Arbiter Spotlight – Monica Desai

Monica Desai is a practicing attorney in Washington, D.C who recently decided to join Just Resolve as an Arbiter. Her practice focuses on advising clients from the technology and communications sectors on the regulations in their industry. She helps her clients navigate the often complex regulatory rules and policies of the Federal Communications Commission (FCC) and advocate before the agency. She joined private practice after spending eleven years at the FCC, serving as the Media Bureau chief and the chiefRead More

5 Tips to Avoid Litigation

Unfortunately, no matter how careful you are in running your business, litigation strikes almost every American business today. Companies seem to be sued over the slightest mishap and even some things that seem crazy, like hot coffee spilled in a customer’s lap as they leave the drive-up window. Fortunately, there are a few things that you can easily do to avoid or significantly reduce litigation involving your business. 1) Plan for disputes Disputes are inevitable, so plan for them. Don’tRead More

Why Are We Called Arbiters?

Is there truly a difference between an arbiter and an arbitrator? It may sound like semantics, but the distinction in calling the decision makers at Just Resolve arbiters, rather than anything else, is an important one. From a strictly definitional standpoint: Arbiter means a person appointed or chosen by the parties to determine any controversy between them. It also refers to any person or object having the power of judging or determining, without limitations. (i.e. Miss Manners is an arbiterRead More

The 6 Most Common Types of Litigation Nightmares

Over the past few months, we’ve been collecting litigation nightmares through our website, email, and in person at conferences and events. After hearing hundreds of your stories, we found these nightmares can be narrowed down to a few themes: More cost than it was worth Discovery wars and abuse Being “home-towned” Frivolous suit (“I can’t believe they filed this suit”) One party does not actually want to resolve anything No clear litigation goal (and strategy to achieve it) Without divulgingRead More

Litigation Costs Black Hole?

How do you know if you are caught in a litigation costs black hole? When I first entered the practice of law I worked in-house at Sega, the video game company. We were in a hyper growth phase and with that kind of growth comes litigation, all kinds of litigation, some legitimate, but most of it specious. During this time, our outside counsel bills blossomed, or more accurately, exploded, to the tune of over $1M per month. To me, thatRead More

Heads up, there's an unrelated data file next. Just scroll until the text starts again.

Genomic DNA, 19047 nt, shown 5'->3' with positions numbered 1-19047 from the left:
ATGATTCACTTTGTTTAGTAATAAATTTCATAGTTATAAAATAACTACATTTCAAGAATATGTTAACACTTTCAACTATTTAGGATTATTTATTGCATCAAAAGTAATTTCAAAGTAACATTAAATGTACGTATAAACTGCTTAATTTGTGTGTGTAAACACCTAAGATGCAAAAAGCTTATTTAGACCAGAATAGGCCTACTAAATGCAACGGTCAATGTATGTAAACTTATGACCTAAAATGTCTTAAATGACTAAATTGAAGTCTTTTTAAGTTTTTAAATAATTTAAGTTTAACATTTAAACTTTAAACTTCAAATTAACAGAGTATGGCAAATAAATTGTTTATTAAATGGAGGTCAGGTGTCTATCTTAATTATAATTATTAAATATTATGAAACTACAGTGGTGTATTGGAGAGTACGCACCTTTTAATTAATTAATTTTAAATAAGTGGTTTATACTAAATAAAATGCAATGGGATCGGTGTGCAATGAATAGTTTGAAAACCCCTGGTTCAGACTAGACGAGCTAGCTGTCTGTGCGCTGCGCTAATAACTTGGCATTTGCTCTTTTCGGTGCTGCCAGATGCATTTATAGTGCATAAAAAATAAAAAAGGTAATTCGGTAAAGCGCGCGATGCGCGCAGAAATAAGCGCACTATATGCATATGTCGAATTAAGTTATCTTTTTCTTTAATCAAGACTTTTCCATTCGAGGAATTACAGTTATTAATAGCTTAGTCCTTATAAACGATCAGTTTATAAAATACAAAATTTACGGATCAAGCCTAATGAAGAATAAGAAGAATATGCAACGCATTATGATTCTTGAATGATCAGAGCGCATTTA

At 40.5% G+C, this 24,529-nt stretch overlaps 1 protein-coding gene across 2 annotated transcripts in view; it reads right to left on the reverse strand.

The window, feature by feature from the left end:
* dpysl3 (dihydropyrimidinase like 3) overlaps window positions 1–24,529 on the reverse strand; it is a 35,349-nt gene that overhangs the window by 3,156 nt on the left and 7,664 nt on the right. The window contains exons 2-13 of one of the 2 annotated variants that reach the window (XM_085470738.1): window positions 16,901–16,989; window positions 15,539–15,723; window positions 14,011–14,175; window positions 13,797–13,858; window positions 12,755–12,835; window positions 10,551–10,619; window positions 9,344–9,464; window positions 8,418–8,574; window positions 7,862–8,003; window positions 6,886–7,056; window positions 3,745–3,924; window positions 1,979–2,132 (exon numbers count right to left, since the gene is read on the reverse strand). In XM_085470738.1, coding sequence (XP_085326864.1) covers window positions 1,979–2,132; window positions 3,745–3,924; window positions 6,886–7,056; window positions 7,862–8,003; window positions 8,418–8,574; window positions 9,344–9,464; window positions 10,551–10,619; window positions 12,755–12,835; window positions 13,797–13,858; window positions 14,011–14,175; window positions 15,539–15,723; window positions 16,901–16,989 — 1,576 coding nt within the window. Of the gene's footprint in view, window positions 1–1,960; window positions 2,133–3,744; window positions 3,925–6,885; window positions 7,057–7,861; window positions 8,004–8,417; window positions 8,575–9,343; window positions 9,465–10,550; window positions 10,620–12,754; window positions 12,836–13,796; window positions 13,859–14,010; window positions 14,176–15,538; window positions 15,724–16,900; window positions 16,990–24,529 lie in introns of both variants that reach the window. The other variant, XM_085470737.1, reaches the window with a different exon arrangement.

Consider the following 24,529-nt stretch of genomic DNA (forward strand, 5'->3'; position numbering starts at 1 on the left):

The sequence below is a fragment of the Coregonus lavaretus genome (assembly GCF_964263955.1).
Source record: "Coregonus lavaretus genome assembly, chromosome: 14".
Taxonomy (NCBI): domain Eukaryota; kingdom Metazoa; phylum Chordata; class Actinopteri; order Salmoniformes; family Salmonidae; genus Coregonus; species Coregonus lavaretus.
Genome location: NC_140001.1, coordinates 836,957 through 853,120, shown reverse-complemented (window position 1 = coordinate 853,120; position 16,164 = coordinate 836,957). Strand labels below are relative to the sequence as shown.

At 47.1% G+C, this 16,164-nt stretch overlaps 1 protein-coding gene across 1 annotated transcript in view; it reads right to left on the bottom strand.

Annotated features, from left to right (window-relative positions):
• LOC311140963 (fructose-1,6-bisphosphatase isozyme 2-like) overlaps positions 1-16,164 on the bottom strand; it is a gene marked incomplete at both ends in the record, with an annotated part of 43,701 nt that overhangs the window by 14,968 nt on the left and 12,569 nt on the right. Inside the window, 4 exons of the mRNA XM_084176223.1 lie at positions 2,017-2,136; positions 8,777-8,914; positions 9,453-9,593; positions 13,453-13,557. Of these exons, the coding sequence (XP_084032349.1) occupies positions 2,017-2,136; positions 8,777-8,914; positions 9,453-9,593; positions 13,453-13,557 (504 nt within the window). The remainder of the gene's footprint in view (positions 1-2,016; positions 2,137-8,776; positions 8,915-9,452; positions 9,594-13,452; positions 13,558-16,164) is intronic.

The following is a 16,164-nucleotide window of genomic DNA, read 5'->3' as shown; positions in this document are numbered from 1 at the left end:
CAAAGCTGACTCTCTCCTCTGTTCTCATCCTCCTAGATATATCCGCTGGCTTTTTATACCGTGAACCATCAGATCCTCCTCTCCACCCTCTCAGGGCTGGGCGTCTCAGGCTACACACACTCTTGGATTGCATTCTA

Who Decides?

Who decides the outcome of your dispute when you can’t resolve it yourself? The answer, as any good lawyer will tell you, is “it depends.” It depends on what dispute resolution method the parties choose to use and what kind of a dispute it is. Judge or Jury If you litigate thru trial in State or Federal Court, a judge or jury will decide your case. Usually, if there is a potentially strong emotional element to the case, at leastRead More

Avoiding Arbitration by Sonya Sigler

It would be great if arbitration were THE alternative answer to litigating in courts with over crowded dockets and ever shrinking budgets, but arbitration hasn’t turned out to be that kind of panacea over the last 40 years. I was stopped at a traffic light behind a vehicle with a license plate that said ARBATR8. Now, I haven’t thought about arbitration much, in years. In fact, I don’t think much about arbitration at all, but seeing that license plate gotRead More

How much DOES discovery cost?

Litigation can be expensive and one of the largest expenses of any litigation is finding information. Of those dollars devoted to discovery and investigation costs, producing electronically stored information (ESI) alone can comprise 60-80% of those costs. Drilling down into those costs and taking a closer look at what it costs to produce ESI, according to the Rand Institute for Civil Justice, reviewing these documents for relevancy and privilege comprises 73% of these production costs. A common industry benchmark forRead More